Get Out of the House! Vedauwoo

  • Published
  • By Senior Airman Daniel Gage
  • 90th Missile Wing Public Affairs
One of the more unique geological points of interest in southeast Wyoming is located roughly 25 miles west of F. E. Warren Air Force Base.

Veduawoo, pronounced VEE-da-voo, is an Arapaho term meaning "earth-born," and the name of the area residing in the eastern part of Medicine Bow National Forest.

The towering rocks of Vedauwoo are visible from I-80, making it difficult to miss as you approach exit 329, the ramp that takes you to some of the best rock climbing, hiking and camping in the state.

According to the Laramie Area Visitor Center, the giant rock formations were created 1.4 billion years ago, originating from magma under the ground, and being formed over the centuries by erosion.

Spanning more than 10 square miles of land, these rock structures made up of mostly Sherman Granite rise 500 feet above the ground in some places. Some giant rocks almost seem to defy gravity while others almost resemble other objects, such as mushrooms or even faces.

While Vedauwoo is a favorite among rock climbers both locally and abroad, many people may get their first experience among the rock formations by hiking through the numerous maintained trail systems in the area.

The trails in Vedauwoo are also connected with a large system of trails spanning the summit and Happy Jack areas.

While some trails in the area may span miles, the trails in Vedauwoo range between 3/10 mile and just under three miles.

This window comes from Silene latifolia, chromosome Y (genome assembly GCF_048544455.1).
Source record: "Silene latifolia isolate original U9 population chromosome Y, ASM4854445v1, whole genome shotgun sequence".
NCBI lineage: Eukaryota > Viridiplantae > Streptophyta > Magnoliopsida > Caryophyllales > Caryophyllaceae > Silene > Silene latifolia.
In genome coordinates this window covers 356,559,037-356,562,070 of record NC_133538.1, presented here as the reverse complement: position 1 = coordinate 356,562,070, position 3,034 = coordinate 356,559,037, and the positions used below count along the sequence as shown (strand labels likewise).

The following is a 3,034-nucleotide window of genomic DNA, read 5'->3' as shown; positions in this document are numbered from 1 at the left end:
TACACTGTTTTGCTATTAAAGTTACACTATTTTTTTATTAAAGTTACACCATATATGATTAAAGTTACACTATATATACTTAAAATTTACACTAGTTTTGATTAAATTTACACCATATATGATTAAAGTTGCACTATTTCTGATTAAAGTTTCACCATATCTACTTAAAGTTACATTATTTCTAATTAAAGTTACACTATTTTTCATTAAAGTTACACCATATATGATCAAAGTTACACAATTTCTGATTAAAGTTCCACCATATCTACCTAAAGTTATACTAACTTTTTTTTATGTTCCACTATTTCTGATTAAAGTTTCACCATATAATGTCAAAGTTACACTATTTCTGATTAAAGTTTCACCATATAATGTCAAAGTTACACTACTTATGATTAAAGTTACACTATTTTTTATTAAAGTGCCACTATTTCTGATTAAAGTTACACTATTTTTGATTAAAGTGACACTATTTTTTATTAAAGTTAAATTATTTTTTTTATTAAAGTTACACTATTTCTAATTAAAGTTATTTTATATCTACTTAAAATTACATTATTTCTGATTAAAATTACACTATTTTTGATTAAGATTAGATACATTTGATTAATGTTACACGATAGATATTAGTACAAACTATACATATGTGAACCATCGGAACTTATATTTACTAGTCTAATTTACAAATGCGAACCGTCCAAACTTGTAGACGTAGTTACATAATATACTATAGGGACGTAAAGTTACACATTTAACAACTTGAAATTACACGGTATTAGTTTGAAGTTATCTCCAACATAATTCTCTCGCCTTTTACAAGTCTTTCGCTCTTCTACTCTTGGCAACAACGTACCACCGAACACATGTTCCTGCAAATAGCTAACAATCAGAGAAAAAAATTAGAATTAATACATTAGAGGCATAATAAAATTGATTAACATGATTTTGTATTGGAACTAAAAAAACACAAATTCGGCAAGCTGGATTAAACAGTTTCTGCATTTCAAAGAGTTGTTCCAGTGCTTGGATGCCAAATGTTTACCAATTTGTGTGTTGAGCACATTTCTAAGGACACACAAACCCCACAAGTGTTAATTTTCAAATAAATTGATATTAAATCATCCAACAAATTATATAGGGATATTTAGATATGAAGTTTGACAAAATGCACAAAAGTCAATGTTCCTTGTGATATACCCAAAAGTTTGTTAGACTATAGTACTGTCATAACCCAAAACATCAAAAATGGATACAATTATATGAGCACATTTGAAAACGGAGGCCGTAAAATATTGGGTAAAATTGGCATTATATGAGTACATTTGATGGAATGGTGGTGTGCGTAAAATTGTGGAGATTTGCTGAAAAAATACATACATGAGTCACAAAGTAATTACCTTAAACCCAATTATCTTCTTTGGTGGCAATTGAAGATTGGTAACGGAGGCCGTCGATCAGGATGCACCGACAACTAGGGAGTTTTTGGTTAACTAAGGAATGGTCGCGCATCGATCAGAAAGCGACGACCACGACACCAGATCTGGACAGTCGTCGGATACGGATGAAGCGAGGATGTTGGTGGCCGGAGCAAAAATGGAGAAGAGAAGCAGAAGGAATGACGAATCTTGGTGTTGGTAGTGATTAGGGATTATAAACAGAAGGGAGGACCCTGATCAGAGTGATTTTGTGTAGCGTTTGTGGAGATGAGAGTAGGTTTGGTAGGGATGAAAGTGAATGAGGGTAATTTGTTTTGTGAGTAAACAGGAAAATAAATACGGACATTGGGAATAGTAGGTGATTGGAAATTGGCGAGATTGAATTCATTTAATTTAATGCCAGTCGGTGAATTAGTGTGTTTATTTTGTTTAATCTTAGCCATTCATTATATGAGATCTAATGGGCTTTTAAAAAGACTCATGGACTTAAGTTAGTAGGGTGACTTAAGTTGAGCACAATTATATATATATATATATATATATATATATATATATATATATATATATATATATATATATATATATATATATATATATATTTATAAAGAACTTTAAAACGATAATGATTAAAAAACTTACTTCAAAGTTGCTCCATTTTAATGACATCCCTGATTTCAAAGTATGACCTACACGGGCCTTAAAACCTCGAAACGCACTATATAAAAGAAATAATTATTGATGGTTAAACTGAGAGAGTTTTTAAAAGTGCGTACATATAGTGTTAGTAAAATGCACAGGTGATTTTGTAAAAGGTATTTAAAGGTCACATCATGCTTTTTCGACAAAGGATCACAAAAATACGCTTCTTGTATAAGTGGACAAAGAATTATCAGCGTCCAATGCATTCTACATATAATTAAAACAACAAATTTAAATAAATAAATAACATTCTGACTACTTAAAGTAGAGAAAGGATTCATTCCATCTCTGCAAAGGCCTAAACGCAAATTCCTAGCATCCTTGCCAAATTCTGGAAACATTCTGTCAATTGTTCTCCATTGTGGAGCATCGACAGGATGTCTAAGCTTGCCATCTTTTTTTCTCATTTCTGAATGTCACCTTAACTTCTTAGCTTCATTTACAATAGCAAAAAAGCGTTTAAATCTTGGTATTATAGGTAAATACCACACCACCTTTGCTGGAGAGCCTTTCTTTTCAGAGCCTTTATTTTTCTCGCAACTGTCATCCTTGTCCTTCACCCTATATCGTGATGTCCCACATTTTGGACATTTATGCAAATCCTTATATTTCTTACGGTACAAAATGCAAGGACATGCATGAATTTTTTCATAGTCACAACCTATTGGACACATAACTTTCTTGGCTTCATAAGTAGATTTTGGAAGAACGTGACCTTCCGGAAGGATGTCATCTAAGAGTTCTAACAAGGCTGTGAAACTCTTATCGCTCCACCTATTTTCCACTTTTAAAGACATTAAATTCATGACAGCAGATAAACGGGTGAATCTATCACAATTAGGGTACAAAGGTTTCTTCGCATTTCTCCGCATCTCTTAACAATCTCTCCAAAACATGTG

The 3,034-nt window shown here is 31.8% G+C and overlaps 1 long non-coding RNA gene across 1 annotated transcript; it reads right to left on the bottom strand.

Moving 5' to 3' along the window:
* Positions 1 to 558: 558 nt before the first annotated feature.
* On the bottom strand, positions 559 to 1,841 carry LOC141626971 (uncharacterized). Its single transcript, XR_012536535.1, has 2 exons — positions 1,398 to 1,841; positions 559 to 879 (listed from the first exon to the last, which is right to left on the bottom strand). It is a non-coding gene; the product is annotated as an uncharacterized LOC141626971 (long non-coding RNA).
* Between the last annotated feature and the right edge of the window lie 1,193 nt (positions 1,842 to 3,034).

The difficulty among the trails also varies, though the best views can be found by climbing some of the steeper trails.

While breathtaking views may require some serious hiking, all the trails in the area offer a scenic atmosphere, from wildlife to vegetation that thrives at the 8,200-foot altitude.

Camping is also available at Vedauwoo, with 11 campsites to choose from, accessible with campers up to 32 feet long.

While many of the attractions at Vedauwoo are more easily enjoyed in the summer months, the area is open year-round offering winter activities as well. Those interested in snowshoeing, cross-country skiing, and snowmobiling will find the area a great place to visit even in the colder months in Wyoming.

Being part of the Medicine Bow National Forest, military members holding a National Parks Annual pass, which they may receive by showing their active duty identification card, can enjoy free access with their families to explore the area.

Another attraction in the area people may want to explore while out west is the Ames Monument.

Standing 60 feet tall, the limestone pyramid located just south of I-80 seems out of place.

The pyramid, built in 1881, is one of the few visible structures in the area, and the only thing left where a former rail town named Sherman used to be.

The Ames Monument was built in honor of two influential members who played a part in building the transcontinental railroad, brothers Oliver and Oakes Ames.

For more information on these and other areas of interest in the Happy Jack area and Medicine Bow National Park, please visit the Laramie Area Visitor Center, their website,, or call 800-445-5303.